Tibetan monks proceeded from Christ Chapel, jar of mandala sand in hand. Ceremonial hats on their heads and playing traditional instruments. A hoard of fascinated people trail excitedly, chatting over the processional music and crowding in as close as possible to see. The assembly walked through a parking lot, inching ever closer to the destination where the sand would be deposited, and the ceremony complete.
As people bustle forward, some snapping pictures, some chasing children, some idly in conversation over classes, a lone grocery bag summersaulted between cars and beneath trampling feet. Empty cans litter the sidewalk. Wrappers of all varieties underfoot. Upon reaching the pond, a circle forms around the monks as they finished their sacred ritual. More cameras flashed, the murmur of voices continued.
As the sand is finally poured into the pond in the Linnaeus Arboretum, a few things escape the attention of the onlookers. For one, the floating piece of Styrofoam in the water not twenty feet from the monks’ sandals, another, the plastic bags tangled in the long grass along the perimeter of the pond. A few empty water bottles were scattered here and there along the grass and at the bottom of trees in the surrounding area.
Perhaps all of these things–and the fact that no one took a second look as they walked passed them, over them, and around them illustrates exactly how different Western culture is from the mindful, compassionate, knowledge–seeking culture of the East.
A mandala is only created when there is need for the healing of either the living people in the world or the environment. Seeing the state of things here at Gustavus, we are still desperately in need of a mandala, along with a few willing volunteers to pick up trash.
It is almost impossible to go three steps without encountering a piece of garbage when walking the Arb. Whether you’re a nature enthusiast, biology student, recreational hiker, or anyone else who frequents the winding paths and tangled trees, this is painfully obvious.
Whether you’re near or far from the paths, whether you’re deep in the woods, or on an Adirondack chair. Garbage is everywhere. While walking along just one path this weekend, it was possible to collect an entire garbage bag full of miscellaneous items (tissues, beer cans, food wrappers, etc.). This is not only annoying, disrespectful, and gross, but also dangerous for much of the wildlife that lives there.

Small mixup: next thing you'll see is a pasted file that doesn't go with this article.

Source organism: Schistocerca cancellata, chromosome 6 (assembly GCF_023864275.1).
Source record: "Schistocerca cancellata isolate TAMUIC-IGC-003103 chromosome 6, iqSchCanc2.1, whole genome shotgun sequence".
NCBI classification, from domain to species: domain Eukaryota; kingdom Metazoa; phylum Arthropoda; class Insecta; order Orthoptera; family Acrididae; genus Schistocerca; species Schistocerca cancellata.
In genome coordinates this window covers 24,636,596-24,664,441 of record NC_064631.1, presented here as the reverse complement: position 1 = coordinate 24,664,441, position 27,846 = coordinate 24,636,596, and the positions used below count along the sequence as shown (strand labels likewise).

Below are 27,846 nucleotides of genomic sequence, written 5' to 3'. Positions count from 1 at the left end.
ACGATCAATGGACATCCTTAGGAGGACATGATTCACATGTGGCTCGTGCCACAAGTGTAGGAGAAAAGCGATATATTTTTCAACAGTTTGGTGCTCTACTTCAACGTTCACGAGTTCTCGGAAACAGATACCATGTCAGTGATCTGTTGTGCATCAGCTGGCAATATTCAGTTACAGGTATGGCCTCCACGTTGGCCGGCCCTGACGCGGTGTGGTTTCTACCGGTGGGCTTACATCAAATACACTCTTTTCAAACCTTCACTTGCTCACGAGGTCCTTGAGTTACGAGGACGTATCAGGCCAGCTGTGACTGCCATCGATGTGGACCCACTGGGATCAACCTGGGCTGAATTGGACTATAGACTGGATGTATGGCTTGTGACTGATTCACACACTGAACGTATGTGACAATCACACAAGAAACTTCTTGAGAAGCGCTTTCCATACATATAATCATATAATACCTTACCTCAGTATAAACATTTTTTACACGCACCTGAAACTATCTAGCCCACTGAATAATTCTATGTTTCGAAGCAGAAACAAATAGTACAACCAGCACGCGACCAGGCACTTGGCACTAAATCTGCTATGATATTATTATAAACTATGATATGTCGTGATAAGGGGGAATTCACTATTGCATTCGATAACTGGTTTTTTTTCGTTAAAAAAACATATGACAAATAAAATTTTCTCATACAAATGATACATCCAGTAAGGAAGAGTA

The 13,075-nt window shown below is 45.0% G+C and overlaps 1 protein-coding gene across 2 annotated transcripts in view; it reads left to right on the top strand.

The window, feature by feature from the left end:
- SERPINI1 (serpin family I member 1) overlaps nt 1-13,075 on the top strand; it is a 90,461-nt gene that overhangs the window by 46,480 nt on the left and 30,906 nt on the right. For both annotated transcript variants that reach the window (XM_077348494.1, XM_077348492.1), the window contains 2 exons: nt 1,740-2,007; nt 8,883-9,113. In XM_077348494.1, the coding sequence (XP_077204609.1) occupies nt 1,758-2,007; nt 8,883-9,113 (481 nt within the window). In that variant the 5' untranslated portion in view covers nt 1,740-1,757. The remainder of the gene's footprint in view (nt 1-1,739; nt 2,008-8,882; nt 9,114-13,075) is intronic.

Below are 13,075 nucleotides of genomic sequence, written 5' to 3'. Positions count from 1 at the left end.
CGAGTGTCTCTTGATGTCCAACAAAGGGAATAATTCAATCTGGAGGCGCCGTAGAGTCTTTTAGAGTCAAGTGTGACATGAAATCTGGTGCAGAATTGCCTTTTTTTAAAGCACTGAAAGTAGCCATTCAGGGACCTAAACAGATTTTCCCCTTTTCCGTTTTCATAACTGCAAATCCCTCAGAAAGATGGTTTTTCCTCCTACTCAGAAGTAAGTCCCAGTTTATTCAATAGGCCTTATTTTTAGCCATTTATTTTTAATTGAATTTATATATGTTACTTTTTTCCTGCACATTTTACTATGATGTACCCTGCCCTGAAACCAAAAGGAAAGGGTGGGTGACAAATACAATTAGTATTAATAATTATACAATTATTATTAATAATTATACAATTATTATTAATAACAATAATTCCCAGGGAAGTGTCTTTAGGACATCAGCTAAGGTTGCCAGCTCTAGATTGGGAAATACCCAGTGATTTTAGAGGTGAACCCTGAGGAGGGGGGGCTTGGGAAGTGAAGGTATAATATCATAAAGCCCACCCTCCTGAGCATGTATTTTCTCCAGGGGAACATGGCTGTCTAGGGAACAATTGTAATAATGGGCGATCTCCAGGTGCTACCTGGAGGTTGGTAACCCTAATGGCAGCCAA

The whole point of the mandala ceremony, and a great piece of wisdom that the monks were trying to impart, is that in the face of impermanence, there are still ways to bring the world into harmony. This is what mandala means.
It is important to look out for the things that we have, while we still have them, and try to balance them. Part of this is having compassion for not only others, but also the environment. The Linnaeus Arboretum was founded in 1973 as “[…] a living sanctuary of plants and animals for education, recreation, reflection and stewardship.”
Isn’t it possible for students to enjoy the Arb the way it was meant to be enjoyed, balancing this with awareness of their surroundings, respect for the place that we are all so privileged to have, and compassion enough to not trash it to the point where it becomes sickly?
For this problem at least, in order to create a small kind of harmony out of the chaos, to really maintain the sanctuary aspect of the Arb, the solution is simple, achievement very possible: just pick up your stuff before you leave. Please don’t let baby ducks choke on your candy bar wrappers. That’s bad karma.
In order to keep the Arb healthy and happy, maybe pick up a piece of garbage when you see it lying on the ground. If there is a group that frequently targets the cleaning up of trash and litter on campus sign me up! If there is not, as proactive students we should start one, perhaps setting something into motion for next year. Please contact me if you are interested in taking part.
Also, check out the pictures posted on the Overheard at Gustavus Facebook page of the garbage that was collected from just a day of walking. If the Arb could be cleaned up this much in a couple hours by just a few people, imagine how a great many people could change the campus for better. After writing for you, and working to bring issues to notice that are maybe overlooked, starting something like this is an easy, manageable way to take action and take back our campus.